(BPT) – Hundreds of thousands of residential building fires happen each year in America, according to the U.S. Fire Administration – yet only 26% of families have a home fire escape plan developed and practiced. Kids practice up to 156 fire drills during their K-12 experience, but they are often less knowledgeable about what to do when a smoke alarm goes off at home.
Learning the basics of fire safety is the first and most important step in fighting the dangers of fire. Understanding the best ways to protect your home and family should always be at the top of your to-do list. To help you prepare, the fire safety experts at Kidde, a trusted leader in fire safety for more than 100 years, provide the following tips and advice:
1. Make sure you have working smoke alarms throughout the home
A working smoke alarm can double your family’s chances of safely escaping from a house fire. In fact, three out of five home fire deaths happen in homes without properly working smoke alarms. Like any home appliance, a smoke alarm should be carefully maintained. To do this:
- Place a working smoke alarm or detector on every level of your home, in hallways, and both inside and outside every sleeping area.
- Use interconnected alarms to make sure you hear an alarm from any room in your home.
- Test alarms weekly by simply pressing the test button on its face.
- Replace your smoke alarms every ten years.
2. Have fire extinguishers within reach
Place extinguishers on every level of your home, but especially near rooms where fires are more likely to start, including the kitchen, living room and laundry room. Choose multipurpose extinguishers that are large enough to put out a small fire, but not too heavy to handle, and ensure everyone in your family knows how to use it properly. Remember the P.A.S.S. method: PULL the pin, AIM at the base of the fire, SQUEEZE the handle, and SWEEP side to side.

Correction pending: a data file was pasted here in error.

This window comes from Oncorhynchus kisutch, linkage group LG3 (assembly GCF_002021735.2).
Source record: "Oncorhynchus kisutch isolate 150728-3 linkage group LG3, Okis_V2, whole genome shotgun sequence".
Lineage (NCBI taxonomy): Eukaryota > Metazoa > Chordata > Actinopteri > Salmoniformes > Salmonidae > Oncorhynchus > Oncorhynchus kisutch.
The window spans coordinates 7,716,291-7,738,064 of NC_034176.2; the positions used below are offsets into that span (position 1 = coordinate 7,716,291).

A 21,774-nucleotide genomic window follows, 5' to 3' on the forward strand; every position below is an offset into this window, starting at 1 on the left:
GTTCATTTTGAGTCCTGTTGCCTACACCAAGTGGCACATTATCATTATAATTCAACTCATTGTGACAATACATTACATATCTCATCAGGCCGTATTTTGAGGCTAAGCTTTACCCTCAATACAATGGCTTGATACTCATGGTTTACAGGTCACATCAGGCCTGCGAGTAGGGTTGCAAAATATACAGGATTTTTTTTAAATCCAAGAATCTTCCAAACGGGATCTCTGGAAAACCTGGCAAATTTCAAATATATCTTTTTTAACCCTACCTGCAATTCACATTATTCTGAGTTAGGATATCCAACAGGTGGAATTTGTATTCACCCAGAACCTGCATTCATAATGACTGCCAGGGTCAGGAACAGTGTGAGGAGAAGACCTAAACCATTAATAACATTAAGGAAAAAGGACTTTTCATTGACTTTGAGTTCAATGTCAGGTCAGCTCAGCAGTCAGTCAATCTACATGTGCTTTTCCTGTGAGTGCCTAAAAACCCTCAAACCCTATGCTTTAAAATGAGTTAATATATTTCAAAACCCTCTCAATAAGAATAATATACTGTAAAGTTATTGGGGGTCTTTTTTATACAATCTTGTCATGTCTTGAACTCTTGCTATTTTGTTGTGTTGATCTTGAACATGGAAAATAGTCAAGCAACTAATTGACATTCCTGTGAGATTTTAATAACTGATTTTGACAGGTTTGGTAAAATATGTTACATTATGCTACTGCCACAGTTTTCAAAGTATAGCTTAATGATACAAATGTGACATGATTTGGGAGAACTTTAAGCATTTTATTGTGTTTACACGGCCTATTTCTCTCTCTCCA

3. Discuss fire safety with your family
Kidde is on a mission to help families everywhere make fire safety a priority and keep children safe at home. To do this, it’s imperative children know that the most important thing to do when they hear a smoke alarm is to leave the house or building immediately. Kidde created the Cause for Alarm jingle – Beeps that Last, Get Out Fast – to help kids remember what to do in the event of a fire. Fire safety should not be out of sight, out of mind, but rather an integral part of your daily family routine. Listen to the educational sing-a-long song online.
There are other fire safety resources that can help your family better prepare in the event of a home fire. Visit causeforalarm.org for a fire safety checklist to ensure your home is as safe as possible when it comes to kitchen appliances, electronics, heating, candles and other factors that can lead to fires.
4. Create a home fire escape plan
Once a house fire starts, you only have two minutes or less to act and escape safely. When escape planning, remember:
- Draw a map of your home, mark two ways out of every room and pick a safe meeting spot away from your home.
- Practice two times per year and at two different times of the day – daytime and nighttime.
- Designate who will assist children and those with mobility or health issues.
- Have escape ladders in upstairs rooms.
- Get outside fast and once you are outside, stay outside. Make sure everyone in your home knows how to dial 911 or your local emergency number.
For additional resources, visit causeforalarm.org.
 National Fire Protection Association: The Importance of Smoke Alarms, Home Escape Planning and Home Fire Sprinklers Remain Critical messages during Fire Prevention Week
 National Fire Protection Association: Almost three out of five home fire deaths were caused by fires with no working smoke alarms